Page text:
At the start of the Stanley Cup playoffs, I took the Chicago Blackhawks to play Boston. Looks like that isn't going to happen. Credit the Detroit Red Wings for playing the hockey that we are used to see them play. That team looked like they were going to be on the outside looking in come playoff time, but they have pulled it together and are arguably playing as if they could win the West. They are like the San Antonio Spurs of the NBA.....they keep getting older, but you just can't knock them off and if you do, you have to give one helluva effort. Its even getting to the point that at one time I wanted them to lose, but now I have somewhat of a soft spot for them because they have that underdog label. Yes, Chicago can come back and win three straight to take the series in 7, but the Wings have all the momentum and the Hawks will need a huge effort just to send the series back to Detroit.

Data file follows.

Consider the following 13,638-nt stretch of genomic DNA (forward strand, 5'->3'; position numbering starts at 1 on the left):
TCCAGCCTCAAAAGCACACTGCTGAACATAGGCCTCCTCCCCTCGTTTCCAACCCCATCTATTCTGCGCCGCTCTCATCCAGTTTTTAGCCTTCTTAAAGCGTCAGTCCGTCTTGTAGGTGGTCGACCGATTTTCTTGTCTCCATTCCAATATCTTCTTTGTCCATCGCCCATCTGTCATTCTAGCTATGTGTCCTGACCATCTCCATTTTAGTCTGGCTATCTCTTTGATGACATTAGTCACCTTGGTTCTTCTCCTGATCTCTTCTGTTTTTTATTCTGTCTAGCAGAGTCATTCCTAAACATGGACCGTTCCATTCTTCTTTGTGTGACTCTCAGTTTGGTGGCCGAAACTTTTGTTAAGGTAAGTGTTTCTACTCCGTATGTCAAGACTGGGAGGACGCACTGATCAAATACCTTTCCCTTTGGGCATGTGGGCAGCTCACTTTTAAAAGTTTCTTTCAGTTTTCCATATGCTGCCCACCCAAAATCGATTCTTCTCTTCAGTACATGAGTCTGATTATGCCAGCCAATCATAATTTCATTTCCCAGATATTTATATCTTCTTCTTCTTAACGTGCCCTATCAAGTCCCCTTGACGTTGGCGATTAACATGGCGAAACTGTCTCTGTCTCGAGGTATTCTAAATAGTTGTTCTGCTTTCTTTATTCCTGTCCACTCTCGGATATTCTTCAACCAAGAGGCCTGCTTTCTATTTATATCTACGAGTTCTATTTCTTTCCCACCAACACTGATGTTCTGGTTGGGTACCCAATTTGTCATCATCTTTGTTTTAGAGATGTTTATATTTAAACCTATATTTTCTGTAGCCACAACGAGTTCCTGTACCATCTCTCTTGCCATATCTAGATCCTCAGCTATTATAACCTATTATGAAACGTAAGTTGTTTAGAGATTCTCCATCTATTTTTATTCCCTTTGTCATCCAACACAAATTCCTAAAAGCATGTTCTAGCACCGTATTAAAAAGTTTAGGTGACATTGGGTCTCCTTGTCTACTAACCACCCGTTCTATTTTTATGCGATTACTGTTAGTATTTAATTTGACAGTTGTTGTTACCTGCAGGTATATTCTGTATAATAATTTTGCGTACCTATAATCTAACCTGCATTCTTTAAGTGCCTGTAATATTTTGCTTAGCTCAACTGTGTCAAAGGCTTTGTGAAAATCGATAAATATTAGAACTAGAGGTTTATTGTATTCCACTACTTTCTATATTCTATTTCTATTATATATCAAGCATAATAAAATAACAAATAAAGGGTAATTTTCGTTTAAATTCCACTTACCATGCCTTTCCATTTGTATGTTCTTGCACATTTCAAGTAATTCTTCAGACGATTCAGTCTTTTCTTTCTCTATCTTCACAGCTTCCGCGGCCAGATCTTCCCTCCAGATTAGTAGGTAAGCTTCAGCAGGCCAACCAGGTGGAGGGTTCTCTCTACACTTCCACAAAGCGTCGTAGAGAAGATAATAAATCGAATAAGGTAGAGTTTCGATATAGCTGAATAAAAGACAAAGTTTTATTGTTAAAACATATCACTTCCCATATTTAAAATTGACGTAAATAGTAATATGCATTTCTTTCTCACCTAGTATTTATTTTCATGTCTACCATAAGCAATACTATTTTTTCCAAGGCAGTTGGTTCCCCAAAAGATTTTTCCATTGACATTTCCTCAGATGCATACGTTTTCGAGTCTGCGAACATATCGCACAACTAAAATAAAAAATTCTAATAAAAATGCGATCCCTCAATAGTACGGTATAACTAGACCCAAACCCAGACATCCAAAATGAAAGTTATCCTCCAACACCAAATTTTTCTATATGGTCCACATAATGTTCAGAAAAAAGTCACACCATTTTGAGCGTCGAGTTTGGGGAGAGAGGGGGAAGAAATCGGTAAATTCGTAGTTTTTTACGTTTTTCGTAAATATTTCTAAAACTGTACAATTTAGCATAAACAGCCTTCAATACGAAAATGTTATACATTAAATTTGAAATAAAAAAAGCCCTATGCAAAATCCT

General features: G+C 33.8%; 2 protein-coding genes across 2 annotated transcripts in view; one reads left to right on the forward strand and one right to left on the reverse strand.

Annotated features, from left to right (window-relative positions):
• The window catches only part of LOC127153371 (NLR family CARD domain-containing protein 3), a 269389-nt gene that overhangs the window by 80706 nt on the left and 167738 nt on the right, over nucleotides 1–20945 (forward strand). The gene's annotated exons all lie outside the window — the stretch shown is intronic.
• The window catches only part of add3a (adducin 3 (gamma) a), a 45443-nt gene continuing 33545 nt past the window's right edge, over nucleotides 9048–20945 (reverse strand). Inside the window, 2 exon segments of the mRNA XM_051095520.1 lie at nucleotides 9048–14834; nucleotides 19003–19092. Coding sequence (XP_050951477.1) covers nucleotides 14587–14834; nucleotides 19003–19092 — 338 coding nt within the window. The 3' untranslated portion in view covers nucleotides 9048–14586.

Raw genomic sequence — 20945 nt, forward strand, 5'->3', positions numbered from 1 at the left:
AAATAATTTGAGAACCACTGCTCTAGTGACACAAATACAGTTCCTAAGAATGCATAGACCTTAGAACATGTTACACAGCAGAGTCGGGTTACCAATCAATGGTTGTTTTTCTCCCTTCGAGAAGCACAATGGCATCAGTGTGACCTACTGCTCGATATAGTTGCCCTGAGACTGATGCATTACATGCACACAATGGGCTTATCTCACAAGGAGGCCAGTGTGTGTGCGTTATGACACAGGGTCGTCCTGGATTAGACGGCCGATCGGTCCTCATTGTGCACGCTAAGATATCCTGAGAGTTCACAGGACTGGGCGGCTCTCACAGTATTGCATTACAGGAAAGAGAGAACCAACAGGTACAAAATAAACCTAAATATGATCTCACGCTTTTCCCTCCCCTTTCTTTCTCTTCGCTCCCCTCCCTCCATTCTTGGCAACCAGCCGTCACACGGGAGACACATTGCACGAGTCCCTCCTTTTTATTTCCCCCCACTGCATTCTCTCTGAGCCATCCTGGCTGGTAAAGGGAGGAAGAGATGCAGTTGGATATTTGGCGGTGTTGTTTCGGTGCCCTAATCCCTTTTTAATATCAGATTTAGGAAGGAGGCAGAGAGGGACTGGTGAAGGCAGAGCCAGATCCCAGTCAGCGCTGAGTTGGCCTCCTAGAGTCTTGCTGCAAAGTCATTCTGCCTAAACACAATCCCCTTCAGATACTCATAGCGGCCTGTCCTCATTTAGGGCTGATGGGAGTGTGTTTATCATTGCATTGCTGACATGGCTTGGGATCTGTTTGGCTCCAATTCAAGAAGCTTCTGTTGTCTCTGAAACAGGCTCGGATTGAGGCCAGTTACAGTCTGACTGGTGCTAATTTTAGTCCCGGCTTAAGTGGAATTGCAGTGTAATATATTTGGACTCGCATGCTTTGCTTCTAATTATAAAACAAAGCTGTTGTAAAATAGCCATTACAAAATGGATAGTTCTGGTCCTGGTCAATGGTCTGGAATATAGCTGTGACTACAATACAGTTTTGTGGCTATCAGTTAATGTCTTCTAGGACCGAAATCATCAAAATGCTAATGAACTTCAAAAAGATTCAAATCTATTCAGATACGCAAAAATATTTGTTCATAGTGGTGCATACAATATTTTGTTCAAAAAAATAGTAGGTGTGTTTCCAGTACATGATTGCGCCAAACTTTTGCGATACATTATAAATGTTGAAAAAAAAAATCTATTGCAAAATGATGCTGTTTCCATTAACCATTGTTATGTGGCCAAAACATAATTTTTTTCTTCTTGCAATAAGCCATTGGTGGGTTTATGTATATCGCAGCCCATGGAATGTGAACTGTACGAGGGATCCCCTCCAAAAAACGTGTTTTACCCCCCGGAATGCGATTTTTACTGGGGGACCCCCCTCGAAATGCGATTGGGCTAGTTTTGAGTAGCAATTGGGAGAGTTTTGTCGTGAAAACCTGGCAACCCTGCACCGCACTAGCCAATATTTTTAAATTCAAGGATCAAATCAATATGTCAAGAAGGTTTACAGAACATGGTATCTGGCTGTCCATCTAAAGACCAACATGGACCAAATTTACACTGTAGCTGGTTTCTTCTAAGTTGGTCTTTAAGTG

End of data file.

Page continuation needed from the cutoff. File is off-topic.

Is there any doubt that Mike Babcock is Canada's coach at the Winter Olympics if the NHL goes.
How does a city like Detroit that is just about broke manage to sell out 100 straight hockey games at the Joe Louis Arena? That is passion folks!
The Saskatoon Blades are out and wow, did they go out in ugly fashion. That was not the memory that the Blades wanted to leave with their fans as they get taken to school by London in the tie-breaker game of the Memorial Cup. The knives will come out in full force now. When they won 18 games in a row, they were the toast of the town, but now their stock is lower than Enron. I'm guessing you will see a lot of blue seats on TV this weekend. I would hope a crowd of at least 11 thousand is there for the final. We'll see.